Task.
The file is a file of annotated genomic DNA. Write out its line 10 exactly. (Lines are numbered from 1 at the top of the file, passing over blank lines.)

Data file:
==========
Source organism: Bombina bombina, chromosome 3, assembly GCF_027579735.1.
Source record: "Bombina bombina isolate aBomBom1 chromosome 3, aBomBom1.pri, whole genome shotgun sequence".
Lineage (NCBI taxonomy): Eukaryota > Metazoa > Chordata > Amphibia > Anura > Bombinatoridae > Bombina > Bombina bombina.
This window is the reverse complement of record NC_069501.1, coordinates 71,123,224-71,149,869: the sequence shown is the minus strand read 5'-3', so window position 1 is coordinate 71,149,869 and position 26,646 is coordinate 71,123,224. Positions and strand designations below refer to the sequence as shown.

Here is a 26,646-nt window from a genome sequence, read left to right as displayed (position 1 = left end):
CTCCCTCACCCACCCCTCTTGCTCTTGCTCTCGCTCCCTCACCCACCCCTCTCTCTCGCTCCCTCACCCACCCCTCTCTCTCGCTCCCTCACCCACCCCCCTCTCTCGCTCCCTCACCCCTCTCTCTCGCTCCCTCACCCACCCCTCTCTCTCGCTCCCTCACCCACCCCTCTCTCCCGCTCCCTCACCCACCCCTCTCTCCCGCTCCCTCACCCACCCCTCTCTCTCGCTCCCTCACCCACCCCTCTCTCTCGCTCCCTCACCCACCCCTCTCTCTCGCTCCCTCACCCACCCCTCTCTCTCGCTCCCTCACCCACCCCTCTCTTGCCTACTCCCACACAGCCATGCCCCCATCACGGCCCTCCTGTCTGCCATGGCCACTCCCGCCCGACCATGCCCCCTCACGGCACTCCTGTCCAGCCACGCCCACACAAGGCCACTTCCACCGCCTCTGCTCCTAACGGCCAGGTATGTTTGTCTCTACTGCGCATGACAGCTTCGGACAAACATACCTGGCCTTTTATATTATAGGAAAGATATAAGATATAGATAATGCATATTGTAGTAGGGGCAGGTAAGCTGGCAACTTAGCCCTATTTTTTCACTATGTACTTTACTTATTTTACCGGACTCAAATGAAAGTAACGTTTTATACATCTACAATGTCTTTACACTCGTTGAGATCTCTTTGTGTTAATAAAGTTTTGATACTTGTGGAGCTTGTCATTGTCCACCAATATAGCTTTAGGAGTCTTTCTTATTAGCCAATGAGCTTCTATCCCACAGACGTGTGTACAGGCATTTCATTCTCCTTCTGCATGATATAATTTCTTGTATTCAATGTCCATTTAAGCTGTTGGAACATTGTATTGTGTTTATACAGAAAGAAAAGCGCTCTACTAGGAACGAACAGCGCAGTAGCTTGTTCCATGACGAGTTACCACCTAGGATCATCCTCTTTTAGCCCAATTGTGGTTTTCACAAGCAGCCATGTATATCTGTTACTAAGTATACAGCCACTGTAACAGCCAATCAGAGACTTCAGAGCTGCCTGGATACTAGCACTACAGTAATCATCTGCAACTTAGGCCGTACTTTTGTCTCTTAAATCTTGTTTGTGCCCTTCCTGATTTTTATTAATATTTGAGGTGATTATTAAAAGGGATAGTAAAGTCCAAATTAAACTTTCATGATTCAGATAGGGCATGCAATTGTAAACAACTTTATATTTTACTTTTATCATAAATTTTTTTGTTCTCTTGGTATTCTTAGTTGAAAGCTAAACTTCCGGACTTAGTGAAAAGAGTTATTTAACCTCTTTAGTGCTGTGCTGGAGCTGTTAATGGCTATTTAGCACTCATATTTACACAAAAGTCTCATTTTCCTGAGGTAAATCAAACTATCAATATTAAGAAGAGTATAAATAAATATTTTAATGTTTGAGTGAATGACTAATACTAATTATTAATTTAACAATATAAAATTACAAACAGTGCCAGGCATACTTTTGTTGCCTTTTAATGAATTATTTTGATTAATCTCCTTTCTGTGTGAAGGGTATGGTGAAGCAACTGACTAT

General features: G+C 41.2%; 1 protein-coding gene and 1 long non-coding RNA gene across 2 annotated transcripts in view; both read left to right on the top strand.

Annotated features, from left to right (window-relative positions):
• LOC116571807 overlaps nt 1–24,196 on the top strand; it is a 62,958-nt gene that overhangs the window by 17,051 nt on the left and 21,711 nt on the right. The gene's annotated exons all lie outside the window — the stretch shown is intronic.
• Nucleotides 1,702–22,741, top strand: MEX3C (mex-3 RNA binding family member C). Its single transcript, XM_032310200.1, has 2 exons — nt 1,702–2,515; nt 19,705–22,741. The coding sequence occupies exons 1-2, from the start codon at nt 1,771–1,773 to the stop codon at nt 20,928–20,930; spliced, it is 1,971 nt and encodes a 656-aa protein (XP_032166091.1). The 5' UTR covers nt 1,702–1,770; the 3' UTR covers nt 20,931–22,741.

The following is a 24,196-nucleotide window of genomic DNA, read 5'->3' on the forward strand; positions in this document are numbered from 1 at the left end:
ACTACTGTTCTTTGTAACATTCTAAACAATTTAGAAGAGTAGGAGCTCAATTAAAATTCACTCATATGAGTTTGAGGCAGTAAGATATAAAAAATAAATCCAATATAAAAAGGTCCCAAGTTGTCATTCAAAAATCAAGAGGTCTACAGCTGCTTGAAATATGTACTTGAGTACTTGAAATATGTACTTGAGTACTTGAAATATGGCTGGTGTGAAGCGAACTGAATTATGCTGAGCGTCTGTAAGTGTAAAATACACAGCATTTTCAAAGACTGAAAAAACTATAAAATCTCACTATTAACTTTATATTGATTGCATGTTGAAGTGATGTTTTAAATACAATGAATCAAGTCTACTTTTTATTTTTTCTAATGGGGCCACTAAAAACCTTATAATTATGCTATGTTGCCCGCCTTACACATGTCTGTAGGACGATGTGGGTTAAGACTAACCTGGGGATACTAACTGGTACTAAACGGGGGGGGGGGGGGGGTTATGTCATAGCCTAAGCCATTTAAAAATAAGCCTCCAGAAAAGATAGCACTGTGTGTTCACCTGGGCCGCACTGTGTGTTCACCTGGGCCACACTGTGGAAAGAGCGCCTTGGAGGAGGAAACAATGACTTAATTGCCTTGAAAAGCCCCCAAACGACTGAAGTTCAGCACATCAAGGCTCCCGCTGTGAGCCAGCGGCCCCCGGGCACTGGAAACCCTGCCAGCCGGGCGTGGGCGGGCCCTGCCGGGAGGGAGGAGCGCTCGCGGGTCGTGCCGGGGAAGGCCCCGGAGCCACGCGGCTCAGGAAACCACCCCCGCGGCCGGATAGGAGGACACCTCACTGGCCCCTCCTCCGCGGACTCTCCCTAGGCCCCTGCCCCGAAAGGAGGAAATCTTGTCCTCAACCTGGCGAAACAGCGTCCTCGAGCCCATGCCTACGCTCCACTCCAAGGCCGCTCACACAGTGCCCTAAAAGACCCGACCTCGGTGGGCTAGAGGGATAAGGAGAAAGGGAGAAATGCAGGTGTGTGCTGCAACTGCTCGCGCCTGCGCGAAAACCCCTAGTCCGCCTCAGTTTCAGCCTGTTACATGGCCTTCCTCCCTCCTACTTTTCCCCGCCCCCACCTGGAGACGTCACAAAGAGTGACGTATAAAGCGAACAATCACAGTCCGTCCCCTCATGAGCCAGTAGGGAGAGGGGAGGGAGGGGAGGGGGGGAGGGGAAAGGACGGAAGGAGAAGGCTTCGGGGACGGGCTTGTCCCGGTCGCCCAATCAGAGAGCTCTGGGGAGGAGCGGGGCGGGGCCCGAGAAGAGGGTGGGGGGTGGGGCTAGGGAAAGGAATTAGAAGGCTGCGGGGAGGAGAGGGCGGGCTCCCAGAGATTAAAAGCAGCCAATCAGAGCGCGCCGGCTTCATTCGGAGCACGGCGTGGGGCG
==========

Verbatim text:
• Nucleotides 1,702–22,741, top strand: MEX3C (mex-3 RNA binding family member C). Its single transcript, XM_032310200.1, has 2 exons — nt 1,702–2,515; nt 19,705–22,741. The coding sequence occupies exons 1-2, from the start codon at nt 1,771–1,773 to the stop codon at nt 20,928–20,930; spliced, it is 1,971 nt and encodes a 656-aa protein (XP_032166091.1). The 5' UTR covers nt 1,702–1,770; the 3' UTR covers nt 20,931–22,741.